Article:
Tag Archives: Elizabeth Barton

Why Do You Take Classes?

In the week since I wrote about the Map Play class I took with Valerie Goodwin, I read two posts about art classes. The first by Jane Davies responds to a student’s comments that she wanted to play and have fun at a workshop and then had a meltdown when she was asked to dig deeper.

From Jane Davies’ blog.

Making art IS about play and it IS fun, but that is not all it is, usually. If you are always playing and having fun, with no angst or frustration, and you are also generating images that really speak to you, that you find compelling, then that is just GREAT! Congratulations. Most of us also have moments of frustration and occasional meltdowns or at least self-doubt. Learning how to navigate these skillfully is part of the process.

The second, Chris’ Quilting Universe post, Am I Addicted to Taking Classes?, reviews all the quilt related classes Chris has taken and the work that resulted from them. She has taken a wide variety of classes, ranging from year long master classes to online multi-lessons to one shot workshops.

Do you take classes to learn a process or leave with a product? Do you want to learn to make art like that made by the instructor? Do you want a two hour class at a quilt show or a five day immersive course? Do you want a deep dive into one teacher’s methods or a potpourri of many teachers’ approaches?

A further permutation is in-person versus online classes, and a distinction between live online and prerecorded. An additional nuance with any online class is the amount of interaction possible with the teacher and other students. I have taken classes where I had access to videos with no interaction, to videos with a class blog, and to videos with some sort of proprietary discussion forum. Some classes use Facebook.

These are very different animals, and I believe one’s expectations should reflect the differences. For example, I took a three hour Zoom class on sewing paper collage with David Owen Hastings. I learned a well explained technique that required a minimal amount of supplies. All interactions occurred during the class, with no subsequent followup.

I love using the curved bits from monoprints.

I also took Elizabeth Barton’s year long master class that required a deep commitment to developing designs and executing them each month. While the students could and did comment on each others work, the main focus of the class was improving our designs through Elizabeth’s critiques, which were copious. Each month we developed sketches in response to a theme, chose one to turn into a quilt, and then made the quilt.

“Mean Streets” was made in Elizabeth Barton’s master class

Right now I’m taking a year long set of mixed media classes called Wanderlust. The classes are loosely organized around basic art supplies like gesso, acrylic paint, modeling paste, etc., but each instructor pretty much presents her own thing. (I have yet to see a male instructor.) While I have learned a lot about materials and techniques, I find some of the instruction to be overly focused on “playing and having fun” and what I call greeting card art. To me the missing element is learning to evaluate your work. With so many instructors and students, comments on anyone’s work is pretty much limited to “great,” “nice,” “how sweet,” etc. It’s hit or miss whether the instructor comments on student work.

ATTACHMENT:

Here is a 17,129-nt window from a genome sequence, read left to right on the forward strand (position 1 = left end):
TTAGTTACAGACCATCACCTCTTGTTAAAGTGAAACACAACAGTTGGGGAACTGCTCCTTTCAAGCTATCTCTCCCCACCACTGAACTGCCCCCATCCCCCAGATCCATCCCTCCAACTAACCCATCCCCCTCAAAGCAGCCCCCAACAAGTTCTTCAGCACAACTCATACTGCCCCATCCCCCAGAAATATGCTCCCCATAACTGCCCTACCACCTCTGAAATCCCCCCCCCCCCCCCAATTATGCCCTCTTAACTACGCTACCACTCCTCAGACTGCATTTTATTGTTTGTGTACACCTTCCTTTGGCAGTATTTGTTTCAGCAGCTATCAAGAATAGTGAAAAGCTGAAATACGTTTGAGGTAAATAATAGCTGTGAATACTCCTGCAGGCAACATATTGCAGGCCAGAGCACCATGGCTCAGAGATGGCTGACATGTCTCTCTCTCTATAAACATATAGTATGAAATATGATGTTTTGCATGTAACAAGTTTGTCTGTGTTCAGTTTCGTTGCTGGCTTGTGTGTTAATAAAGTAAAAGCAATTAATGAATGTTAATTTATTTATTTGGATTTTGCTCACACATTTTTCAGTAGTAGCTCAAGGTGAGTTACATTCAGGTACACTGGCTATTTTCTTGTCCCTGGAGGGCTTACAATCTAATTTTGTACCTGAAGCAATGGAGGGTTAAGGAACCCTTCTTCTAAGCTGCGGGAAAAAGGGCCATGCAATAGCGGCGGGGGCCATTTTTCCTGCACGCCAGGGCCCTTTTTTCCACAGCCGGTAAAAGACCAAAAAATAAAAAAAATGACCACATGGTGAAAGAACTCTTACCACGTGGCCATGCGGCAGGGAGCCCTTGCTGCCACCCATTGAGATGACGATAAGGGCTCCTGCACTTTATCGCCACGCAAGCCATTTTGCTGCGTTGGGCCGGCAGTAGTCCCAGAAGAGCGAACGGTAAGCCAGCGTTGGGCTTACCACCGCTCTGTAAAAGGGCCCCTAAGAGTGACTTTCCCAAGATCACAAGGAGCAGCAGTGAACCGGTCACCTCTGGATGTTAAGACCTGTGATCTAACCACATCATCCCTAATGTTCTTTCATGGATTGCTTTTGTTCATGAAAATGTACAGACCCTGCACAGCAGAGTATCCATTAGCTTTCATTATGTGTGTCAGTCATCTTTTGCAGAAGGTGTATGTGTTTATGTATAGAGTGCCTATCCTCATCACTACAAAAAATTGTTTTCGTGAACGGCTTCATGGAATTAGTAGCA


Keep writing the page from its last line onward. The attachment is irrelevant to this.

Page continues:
“An Octopus’ Garden” made for a modeling paste segment of Wanderlust

Such an approach is great if your goal is to play. I have to say I had hoped for less overlap of techniques and more building on previous techniques. Again, that’s probably not doable with so many instructors. I have learned there are as many ways to glue paper as there are teachers.

This week I’ve reflected on all the quilt/art related classes I’ve taken thanks to Jane and Chris, and decided that the ones I benefited most from were process related, with a critique/feedback component. The absolute worst class I ever took was on paper and cloth marbling. All the students shared one container for marbling and we were to take turns. Let’s just say there were some interpersonal issues. I figured the two fat quarters I marbled cost $25 each, and they were ugly. I won’t try to name the best class I ever took as there are too many candidates.

I’d love to hear about your experiences with art classes, both in person and online. Do you have any recommendations for outstanding classes/teachers?


Filed under Art quilts, collage, Commentary, mixed media, Techniques

I Really Have Been Sewing

Recent posts to the contrary, I have been giving my sewing machine a workout between a fantasy, glittery collage piece and assignments for my “Mod Meets Improv” online class.

The fantasy piece evolved from the latest bunch of sparkly scraps from the theatrical costume shop, plus some donated fabric (the birds) that was going begging.

The Costume Shop Jungle

Much of the fabric was leftover from dresses for “Dreamgirls.”

The green fabric was tricky to work with as it shreds easily. I hope to give my jungle a pillowcase finish and then outline quilt some of the birds and flowers.